Positive Takeaways from a Lost Flyers Season

Positive Takeaways from a Lost Flyers Season

The Flyers have officially missed the playoffs for just the
second time in 18 years, which despite being a run that has likely left us a bit spoiled, it only adds to the disappointment when expectations are high to begin
with. Cheer up though, because it wasn’t all bad. There were several
developments as the season marched along that bode well for the future, so
before we jump into an offseason of finger pointing and blame games next week, let’s take
a look at those.

The Claude Giroux/Jakub
Voracek connection

It took Peter Laviolette 16 games to put Jake Voracek on the
top line with Claude Giroux, but the combination was worth the wait. Both
players got off to slow starts – Giroux with one goal and three assists,
Voracek one tally and seven helpers at even-strength. In the 29 games since
they’ve been paired together, G has gone for 5 and 13, while Jake has benefited
the most with 11 and 8.

With his All-Star linemate, Jake even managed to a set career high for goals with 20. Not too shabby in a shortened season.

And that’s with a revolving door at left wing. They've already tried Scott Hartnell, Wayne Simmonds, Tye McGinn, Matt Read, and Simon Gagne. Imagine how
potent the line could be as a whole with a little consistency from a third party.

Obviously the captain isn’t going anywhere anytime soon, and
Voracek signed a four-year extension last summer that keeps him in
Philly until 2016, so Flyers fans should be enjoying this paring for seasons to
come. It doesn’t get a lot more positive than that.

Special teams are
special

Philadelphia has the third-best power play in the NHL in
2013, with practically all of the key components expected to return. They also
feature the league’s sixth-ranked penalty kill, and although Ruslan Fedotenko
(free agent) and Max Talbot (broken leg) may not be available in the future,
the unit continues to get the job done so far.

Clubs with quality special teams at both ends generally find
themselves in the playoffs. As long as these numbers hover around where they
are at now, you have to like the Flyers’ chances to get right next season.

At least there’s
another option in goal

How do we know heading into this season with only Michael
Leighton and Brian Boucher behind Ilya Bryzgalov was a mistake? Both guys were
so bad, Lavvy was afraid to put either one of them on the ice. In fact, it only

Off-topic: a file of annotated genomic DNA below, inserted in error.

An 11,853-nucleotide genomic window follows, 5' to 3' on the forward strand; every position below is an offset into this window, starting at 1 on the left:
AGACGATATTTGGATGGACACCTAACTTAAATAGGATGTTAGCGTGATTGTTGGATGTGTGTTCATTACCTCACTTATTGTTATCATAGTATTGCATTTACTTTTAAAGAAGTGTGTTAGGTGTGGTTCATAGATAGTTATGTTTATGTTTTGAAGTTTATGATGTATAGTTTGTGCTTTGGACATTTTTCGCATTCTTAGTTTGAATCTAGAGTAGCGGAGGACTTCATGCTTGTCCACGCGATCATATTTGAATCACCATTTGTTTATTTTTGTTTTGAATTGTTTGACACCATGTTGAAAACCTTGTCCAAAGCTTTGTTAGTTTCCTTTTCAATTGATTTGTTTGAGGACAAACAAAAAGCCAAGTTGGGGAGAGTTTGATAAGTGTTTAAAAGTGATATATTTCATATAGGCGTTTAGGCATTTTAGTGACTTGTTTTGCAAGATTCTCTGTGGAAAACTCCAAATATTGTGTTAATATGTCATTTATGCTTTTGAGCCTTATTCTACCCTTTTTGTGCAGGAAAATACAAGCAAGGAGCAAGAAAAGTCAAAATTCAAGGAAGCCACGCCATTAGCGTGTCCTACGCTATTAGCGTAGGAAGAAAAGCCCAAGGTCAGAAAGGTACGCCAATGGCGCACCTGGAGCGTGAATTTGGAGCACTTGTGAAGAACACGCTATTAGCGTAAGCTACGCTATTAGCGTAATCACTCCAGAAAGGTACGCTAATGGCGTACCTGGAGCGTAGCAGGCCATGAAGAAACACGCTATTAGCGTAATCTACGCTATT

took a combined five appearances to reach that conclusion about the backup
netminders.

That didn’t do Bryz any favors, who at one point started
22 games in a row. For the season he’s posted an 18-17-3 record with an
unflattering.898 save percentage and 2.84 goals against average.

Enter Steve Mason, a 24-year-old trade deadline addition.
After just five games himself, it’s much too early to tell whether he’ll ever regain
the form that led to his winning the NHL’s award for rookie of the year in
2009, but at least it’s another warm body to throw out there. So far Mason is
2-2 with a .931 SV% and 2.09 GAA, and his mere presence alone is giving
Bryzgalov detractors a little hope that amnesty is on the way.

A compliance buyout for Bryzgalov is far from assured at this
point, but like we said: at least they finally have another realistic option.

Simon Gagne still has
“it”

Once we got over the initial excitement for a true fan
favorite’s homecoming, we had to wonder what Simon Gagne would bring to the
table. The truth is at 33 Gagne is not the same player who posted 74 points
while wearing Orange & Black as recently as 08-09 – nor does he look as out
of place as he did with the Los Angeles Kings either.

Gagne’s numbers (four goals, five assists, -3 in 24 games)
aren’t going to light the world on fire, but he hasn’t exactly been useless since
rejoining the organization in a mid-season trade, either. He helps out on
special teams, and has further proved his versatility most recently by skating
on the Giroux line. As long as the impending free agent is willing to take a hometown discount, Gagne could potentially be a flexible, low-cost solution for a
franchise that is sure to be up against the salary cap once again.

Young defensemen are
stepping up

It’s kind of amazing to think amid the absences of Braydon
Coburn, Nicklas Grossmann, Andrej Meszaros, Kent Huskins, and Bruno Gervais due
to injuries, the defensive unit has actually seemed to stabilize somewhat in
recent weeks. It’s especially surprising given how chaotic they looked at times
when all those guys were healthy.

Luke Schenn deserves a ton of credit for that, as he’s
become an absolute workhorse since the blue line depth has taken these hits. He’s